<CPOV> As a proviso to my presentation -

Lichty, Patrick plichty at colum.edu
Wed Mar 17 15:21:37 CET 2010

In this discussion, I am a little circumspect in that i am definitely not a Wikipedia scholar, and have been involved in an art project that involved Wikipedia, and as such revealed much of its inner workings.  However, I want to frame where i want to go discursively is to not deal so much with Wikipedia as such, but Wiki-based communities, their cultural effects, and the social scaffolding that emerges from them as the basis for:
1: Creation of emergent hegemonies (Wales, et al), and the reinscription of capital-power in anarchic media
2: The creation of dominant and subcultural drivers through said communities,
3: the potentials for art production/curation under such models and the sociocultural parameters for such
4: The possible reconfiguration of culture under these paradigms.

While Wikipedia as such is a juggernaut and important place to engage in a serious cultural battle, I also feel that the phenomenon of wiki-based communities, of which Wikipedia is merely one, and the cultiral structures that they create, are far more interesting to me than Wikipedia itself.

Patrick Lichty
Assit. Professor
Dept of Interactive Arts & media
Columbia College, Chicago
916/1000 S. Wabash Ave #104
Chicago, IL USA
"Better to Die on Your Feet Than to Live On Your Knees"
From: cpov-bounces at listcultures.org [cpov-bounces at listcultures.org] On Behalf Of Jon Awbrey [jawbrey at att.net]
Sent: Wednesday, March 17, 2010 7:12 AM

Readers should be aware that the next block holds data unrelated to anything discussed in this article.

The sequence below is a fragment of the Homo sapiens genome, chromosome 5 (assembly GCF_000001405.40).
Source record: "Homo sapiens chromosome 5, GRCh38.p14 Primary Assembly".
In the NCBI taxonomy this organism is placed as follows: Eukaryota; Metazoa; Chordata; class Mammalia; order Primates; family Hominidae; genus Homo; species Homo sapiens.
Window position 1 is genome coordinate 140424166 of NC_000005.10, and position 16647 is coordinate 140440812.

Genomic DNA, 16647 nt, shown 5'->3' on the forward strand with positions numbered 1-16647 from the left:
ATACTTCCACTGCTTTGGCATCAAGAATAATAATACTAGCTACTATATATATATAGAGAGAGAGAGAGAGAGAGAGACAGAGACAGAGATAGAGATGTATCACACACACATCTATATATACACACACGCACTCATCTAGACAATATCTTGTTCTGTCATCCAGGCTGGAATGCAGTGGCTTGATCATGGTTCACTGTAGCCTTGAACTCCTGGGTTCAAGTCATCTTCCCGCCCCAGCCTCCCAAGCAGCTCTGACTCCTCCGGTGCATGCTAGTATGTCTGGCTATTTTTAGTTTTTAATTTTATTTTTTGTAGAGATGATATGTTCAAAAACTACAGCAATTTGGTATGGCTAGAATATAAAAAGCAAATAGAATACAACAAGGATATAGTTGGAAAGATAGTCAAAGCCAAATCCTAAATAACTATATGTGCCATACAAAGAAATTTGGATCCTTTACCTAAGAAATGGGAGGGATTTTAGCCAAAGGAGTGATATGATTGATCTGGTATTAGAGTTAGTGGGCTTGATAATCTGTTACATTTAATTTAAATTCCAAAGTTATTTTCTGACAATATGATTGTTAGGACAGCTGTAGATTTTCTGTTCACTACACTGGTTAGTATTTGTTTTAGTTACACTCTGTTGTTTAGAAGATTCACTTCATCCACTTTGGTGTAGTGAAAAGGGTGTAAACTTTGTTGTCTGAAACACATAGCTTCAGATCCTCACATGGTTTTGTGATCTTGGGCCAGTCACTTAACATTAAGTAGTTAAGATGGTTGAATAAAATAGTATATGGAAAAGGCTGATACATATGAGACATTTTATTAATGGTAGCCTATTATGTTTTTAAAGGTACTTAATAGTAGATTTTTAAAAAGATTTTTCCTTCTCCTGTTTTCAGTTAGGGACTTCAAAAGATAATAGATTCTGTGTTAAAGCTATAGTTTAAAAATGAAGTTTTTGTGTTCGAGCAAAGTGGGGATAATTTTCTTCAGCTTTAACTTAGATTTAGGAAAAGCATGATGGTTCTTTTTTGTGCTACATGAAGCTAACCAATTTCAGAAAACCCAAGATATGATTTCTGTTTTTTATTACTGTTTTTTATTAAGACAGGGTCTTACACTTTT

To: Geert Lovink
Cc: cpov
Subject: Re: <CPOV> Beyond the legacy of the Enlightenment?

Geert & All,

We must never let the facts blind us to a beautiful theory.



Geert Lovink wrote:
> Hi,
> I wondered if everyone had already seen this article on First Monday:
> http://firstmonday.org/htbin/cgiwrap/bin/ojs/index.php/fm/article/view/2744/2428
> Beyond the legacy of the Enlightenment?
> Online Encyclopaedias as digital heterotopias
> by Jutta Haider and Olaf Sundin
> This article explores how we can understand contemporary participatory
> online encyclopaedic expressions, particularly Wikipedia, in their
> traditional role as continuation of the Enlightenment ideal, as well as
> in the distinctly different space of the Internet. Firstly we position
> these encyclopaedias in a historical tradition. Secondly, we assign them
> a place in contemporary digital networks which marks them out as sites
> in which Enlightenment ideals of universal knowledge take on a new
> shape. We argue that the Foucauldian concept of heterotopia, that is
> special spaces which exist within society, transferred online, can serve
> to understand Wikipedia and similar participatory online encyclopaedias
> in their role as unique spaces for the construction of knowledge, memory
> and culture in late modern society.


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